Final Thoughts:
I repeat: James Stewart and Marlene Dietrich in a Western. With a strong high-def transfer and a solid offering of extra features from Criterion. What more do you need to know?

Tuesday, February 25, 2020

Three Fantastic Journeys by Karel Zeman

Invention for Destruction

Criterion Collection, Blu-ray, Release Date Feb 25, 2020
Review by Christopher S. Long

In the animated worlds of Czech filmmaker Karel Zeman, submarine-based pirates ride bicycles underwater, church bells chime like piano keys, and a knight's armor can transform in a twinkling into an astronaut's spacesuit complete with jetpack. Being swallowed whole by a giant whale merely provides the opportunity to meet new friends already inside. Zeman's vision captures the wide-eyed wonder of childhood imagination where all possibilities are treated as both equally plausible and as equal sources of awe and delight.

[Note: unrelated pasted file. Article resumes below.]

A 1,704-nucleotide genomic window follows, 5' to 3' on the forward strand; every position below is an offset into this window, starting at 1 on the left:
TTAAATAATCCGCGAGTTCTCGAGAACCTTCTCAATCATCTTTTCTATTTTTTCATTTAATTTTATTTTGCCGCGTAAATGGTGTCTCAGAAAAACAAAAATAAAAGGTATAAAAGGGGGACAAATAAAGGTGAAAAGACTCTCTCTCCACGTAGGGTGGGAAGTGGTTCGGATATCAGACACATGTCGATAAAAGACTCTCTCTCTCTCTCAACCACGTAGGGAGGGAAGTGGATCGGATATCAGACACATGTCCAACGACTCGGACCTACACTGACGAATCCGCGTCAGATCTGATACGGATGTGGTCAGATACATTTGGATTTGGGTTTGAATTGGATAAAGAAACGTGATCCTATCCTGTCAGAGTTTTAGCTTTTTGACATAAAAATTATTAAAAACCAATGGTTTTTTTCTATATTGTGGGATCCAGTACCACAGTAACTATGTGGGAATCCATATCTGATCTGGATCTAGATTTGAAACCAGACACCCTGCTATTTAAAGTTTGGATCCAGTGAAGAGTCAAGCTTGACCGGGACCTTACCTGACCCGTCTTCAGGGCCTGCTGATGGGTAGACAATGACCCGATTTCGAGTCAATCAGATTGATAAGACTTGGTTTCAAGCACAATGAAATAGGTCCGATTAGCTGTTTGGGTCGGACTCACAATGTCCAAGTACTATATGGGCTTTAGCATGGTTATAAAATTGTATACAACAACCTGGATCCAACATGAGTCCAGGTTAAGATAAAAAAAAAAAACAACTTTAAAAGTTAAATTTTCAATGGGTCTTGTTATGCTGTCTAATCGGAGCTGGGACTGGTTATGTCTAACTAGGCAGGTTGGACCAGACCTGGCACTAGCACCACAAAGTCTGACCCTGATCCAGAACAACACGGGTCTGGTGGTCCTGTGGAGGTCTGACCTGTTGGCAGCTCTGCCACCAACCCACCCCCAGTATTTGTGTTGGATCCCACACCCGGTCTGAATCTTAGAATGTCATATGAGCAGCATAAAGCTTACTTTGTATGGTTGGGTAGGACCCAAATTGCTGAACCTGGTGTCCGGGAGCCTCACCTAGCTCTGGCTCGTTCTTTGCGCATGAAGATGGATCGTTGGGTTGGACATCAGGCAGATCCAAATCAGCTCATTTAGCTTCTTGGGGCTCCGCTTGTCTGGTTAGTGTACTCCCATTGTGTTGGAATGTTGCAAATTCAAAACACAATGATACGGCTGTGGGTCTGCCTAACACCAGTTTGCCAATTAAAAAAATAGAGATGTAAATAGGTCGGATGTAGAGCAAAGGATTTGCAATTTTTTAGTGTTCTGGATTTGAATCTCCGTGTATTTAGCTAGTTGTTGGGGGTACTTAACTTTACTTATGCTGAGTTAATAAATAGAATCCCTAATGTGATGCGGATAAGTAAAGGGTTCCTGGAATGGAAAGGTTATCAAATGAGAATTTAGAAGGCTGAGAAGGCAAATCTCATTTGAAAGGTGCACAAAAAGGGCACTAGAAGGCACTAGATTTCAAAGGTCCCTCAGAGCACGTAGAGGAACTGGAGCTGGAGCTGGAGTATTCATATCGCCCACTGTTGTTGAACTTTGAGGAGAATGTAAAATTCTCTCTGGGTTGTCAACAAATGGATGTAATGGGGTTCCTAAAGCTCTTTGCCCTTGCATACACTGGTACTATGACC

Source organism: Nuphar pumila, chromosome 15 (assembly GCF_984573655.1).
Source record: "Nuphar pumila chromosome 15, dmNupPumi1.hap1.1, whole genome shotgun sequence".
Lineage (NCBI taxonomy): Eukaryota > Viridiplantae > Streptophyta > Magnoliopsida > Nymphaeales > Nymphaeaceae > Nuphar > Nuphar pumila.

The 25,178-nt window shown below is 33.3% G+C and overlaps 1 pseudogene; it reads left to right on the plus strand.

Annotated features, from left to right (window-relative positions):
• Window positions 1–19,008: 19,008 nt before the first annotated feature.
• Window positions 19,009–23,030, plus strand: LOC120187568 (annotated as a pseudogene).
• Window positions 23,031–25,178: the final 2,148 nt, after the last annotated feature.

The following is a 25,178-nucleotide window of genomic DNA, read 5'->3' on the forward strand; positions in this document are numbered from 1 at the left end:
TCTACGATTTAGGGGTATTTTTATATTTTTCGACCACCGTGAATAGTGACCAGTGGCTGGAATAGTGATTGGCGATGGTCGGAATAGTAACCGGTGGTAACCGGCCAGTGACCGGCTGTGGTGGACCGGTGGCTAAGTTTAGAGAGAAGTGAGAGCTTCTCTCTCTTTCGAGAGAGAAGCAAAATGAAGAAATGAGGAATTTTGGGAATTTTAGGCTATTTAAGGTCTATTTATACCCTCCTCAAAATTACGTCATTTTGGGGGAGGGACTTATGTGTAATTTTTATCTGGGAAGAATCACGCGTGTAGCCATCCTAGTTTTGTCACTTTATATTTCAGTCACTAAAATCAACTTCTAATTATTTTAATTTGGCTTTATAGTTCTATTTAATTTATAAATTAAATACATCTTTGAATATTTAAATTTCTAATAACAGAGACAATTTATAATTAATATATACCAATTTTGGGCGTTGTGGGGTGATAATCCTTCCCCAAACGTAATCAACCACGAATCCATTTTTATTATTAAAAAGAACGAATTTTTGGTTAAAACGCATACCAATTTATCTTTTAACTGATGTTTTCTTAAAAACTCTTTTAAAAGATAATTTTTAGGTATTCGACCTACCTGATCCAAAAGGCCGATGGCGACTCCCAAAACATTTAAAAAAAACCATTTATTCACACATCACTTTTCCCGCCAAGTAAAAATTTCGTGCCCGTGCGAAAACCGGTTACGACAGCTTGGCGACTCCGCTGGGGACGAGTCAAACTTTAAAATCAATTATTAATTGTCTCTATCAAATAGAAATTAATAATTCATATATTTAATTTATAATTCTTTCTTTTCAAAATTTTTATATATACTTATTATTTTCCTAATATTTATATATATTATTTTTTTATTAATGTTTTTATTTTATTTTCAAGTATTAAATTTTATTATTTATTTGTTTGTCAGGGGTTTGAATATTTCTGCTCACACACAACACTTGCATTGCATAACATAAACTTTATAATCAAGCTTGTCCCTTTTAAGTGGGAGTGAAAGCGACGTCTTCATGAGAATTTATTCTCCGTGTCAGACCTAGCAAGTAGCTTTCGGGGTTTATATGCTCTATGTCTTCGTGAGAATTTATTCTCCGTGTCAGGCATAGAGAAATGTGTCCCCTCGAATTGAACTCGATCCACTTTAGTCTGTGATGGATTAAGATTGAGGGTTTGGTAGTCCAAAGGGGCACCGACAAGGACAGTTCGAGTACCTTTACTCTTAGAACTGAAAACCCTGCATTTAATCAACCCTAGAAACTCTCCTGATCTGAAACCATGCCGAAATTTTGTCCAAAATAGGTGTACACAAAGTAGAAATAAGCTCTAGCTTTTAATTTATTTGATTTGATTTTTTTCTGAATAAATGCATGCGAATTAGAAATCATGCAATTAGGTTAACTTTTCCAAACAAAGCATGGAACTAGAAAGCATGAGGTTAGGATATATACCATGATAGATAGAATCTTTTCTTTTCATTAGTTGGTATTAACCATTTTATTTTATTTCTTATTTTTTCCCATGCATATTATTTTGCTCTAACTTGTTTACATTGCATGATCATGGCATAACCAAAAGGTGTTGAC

Zeman may not be a familiar name to you, but he remains a legend in the world of animation and fantasy, still revered today more than thirty years after his death in 1989. Terry Gilliam cites him as a major influence, and not just because they both made films about Baron Munchausen. Koji Yamamura, Tim Burton – the list of Zeman fans is long, yet nobody has ever made a film quite like the works of this pioneer and genuine original.

Zeman, who began directing animated shorts in the 1940s, combined live action with an array of animation/illustration techniques ranging from matte painting to stop-motion, paper cutouts, and a host of other devices. Action is often depicted on multiple planes with real actors in the foreground looking at hand-drawn vistas in the background, and then stepping right into them, new details being revealed the closer we get.